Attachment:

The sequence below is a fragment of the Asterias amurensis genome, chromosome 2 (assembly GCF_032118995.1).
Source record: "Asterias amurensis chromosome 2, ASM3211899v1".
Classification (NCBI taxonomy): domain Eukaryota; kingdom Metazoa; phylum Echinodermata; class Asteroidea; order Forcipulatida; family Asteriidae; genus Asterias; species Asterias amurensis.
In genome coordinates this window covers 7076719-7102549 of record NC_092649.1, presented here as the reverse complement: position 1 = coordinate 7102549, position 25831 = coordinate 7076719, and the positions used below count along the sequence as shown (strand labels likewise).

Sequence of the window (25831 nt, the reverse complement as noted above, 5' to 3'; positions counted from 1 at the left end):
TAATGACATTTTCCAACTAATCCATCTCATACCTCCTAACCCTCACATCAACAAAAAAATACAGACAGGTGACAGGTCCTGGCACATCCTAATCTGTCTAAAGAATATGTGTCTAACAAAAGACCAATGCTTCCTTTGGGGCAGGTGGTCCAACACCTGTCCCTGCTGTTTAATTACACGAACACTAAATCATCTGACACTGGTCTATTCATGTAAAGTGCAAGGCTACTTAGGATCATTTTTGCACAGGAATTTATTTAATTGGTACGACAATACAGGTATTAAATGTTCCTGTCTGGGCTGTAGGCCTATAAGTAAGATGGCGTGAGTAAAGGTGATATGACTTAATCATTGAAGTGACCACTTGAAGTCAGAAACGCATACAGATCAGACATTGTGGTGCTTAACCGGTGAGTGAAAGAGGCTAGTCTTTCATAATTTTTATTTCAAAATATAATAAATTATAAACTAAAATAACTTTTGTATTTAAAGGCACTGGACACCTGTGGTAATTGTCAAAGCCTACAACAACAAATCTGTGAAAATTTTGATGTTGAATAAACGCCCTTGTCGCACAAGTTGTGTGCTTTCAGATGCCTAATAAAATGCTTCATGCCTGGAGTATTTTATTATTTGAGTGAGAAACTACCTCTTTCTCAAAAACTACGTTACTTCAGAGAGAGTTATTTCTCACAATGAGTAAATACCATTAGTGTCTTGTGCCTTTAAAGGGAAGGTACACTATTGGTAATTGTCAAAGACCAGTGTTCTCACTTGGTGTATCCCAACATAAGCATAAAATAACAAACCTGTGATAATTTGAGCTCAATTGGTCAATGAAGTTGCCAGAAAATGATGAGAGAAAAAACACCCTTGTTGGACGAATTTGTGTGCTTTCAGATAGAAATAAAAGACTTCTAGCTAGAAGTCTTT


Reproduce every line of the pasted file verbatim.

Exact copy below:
The sequence below is a fragment of the Asterias amurensis genome, chromosome 2 (assembly GCF_032118995.1).
Source record: "Asterias amurensis chromosome 2, ASM3211899v1".
Classification (NCBI taxonomy): domain Eukaryota; kingdom Metazoa; phylum Echinodermata; class Asteroidea; order Forcipulatida; family Asteriidae; genus Asterias; species Asterias amurensis.
In genome coordinates this window covers 7076719-7102549 of record NC_092649.1, presented here as the reverse complement: position 1 = coordinate 7102549, position 25831 = coordinate 7076719, and the positions used below count along the sequence as shown (strand labels likewise).

Sequence of the window (25831 nt, the reverse complement as noted above, 5' to 3'; positions counted from 1 at the left end):
TAATGACATTTTCCAACTAATCCATCTCATACCTCCTAACCCTCACATCAACAAAAAAATACAGACAGGTGACAGGTCCTGGCACATCCTAATCTGTCTAAAGAATATGTGTCTAACAAAAGACCAATGCTTCCTTTGGGGCAGGTGGTCCAACACCTGTCCCTGCTGTTTAATTACACGAACACTAAATCATCTGACACTGGTCTATTCATGTAAAGTGCAAGGCTACTTAGGATCATTTTTGCACAGGAATTTATTTAATTGGTACGACAATACAGGTATTAAATGTTCCTGTCTGGGCTGTAGGCCTATAAGTAAGATGGCGTGAGTAAAGGTGATATGACTTAATCATTGAAGTGACCACTTGAAGTCAGAAACGCATACAGATCAGACATTGTGGTGCTTAACCGGTGAGTGAAAGAGGCTAGTCTTTCATAATTTTTATTTCAAAATATAATAAATTATAAACTAAAATAACTTTTGTATTTAAAGGCACTGGACACCTGTGGTAATTGTCAAAGCCTACAACAACAAATCTGTGAAAATTTTGATGTTGAATAAACGCCCTTGTCGCACAAGTTGTGTGCTTTCAGATGCCTAATAAAATGCTTCATGCCTGGAGTATTTTATTATTTGAGTGAGAAACTACCTCTTTCTCAAAAACTACGTTACTTCAGAGAGAGTTATTTCTCACAATGAGTAAATACCATTAGTGTCTTGTGCCTTTAAAGGGAAGGTACACTATTGGTAATTGTCAAAGACCAGTGTTCTCACTTGGTGTATCCCAACATAAGCATAAAATAACAAACCTGTGATAATTTGAGCTCAATTGGTCAATGAAGTTGCCAGAAAATGATGAGAGAAAAAACACCCTTGTTGGACGAATTTGTGTGCTTTCAGATAGAAATAAAAGACTTCTAGCTAGAAGTCTTT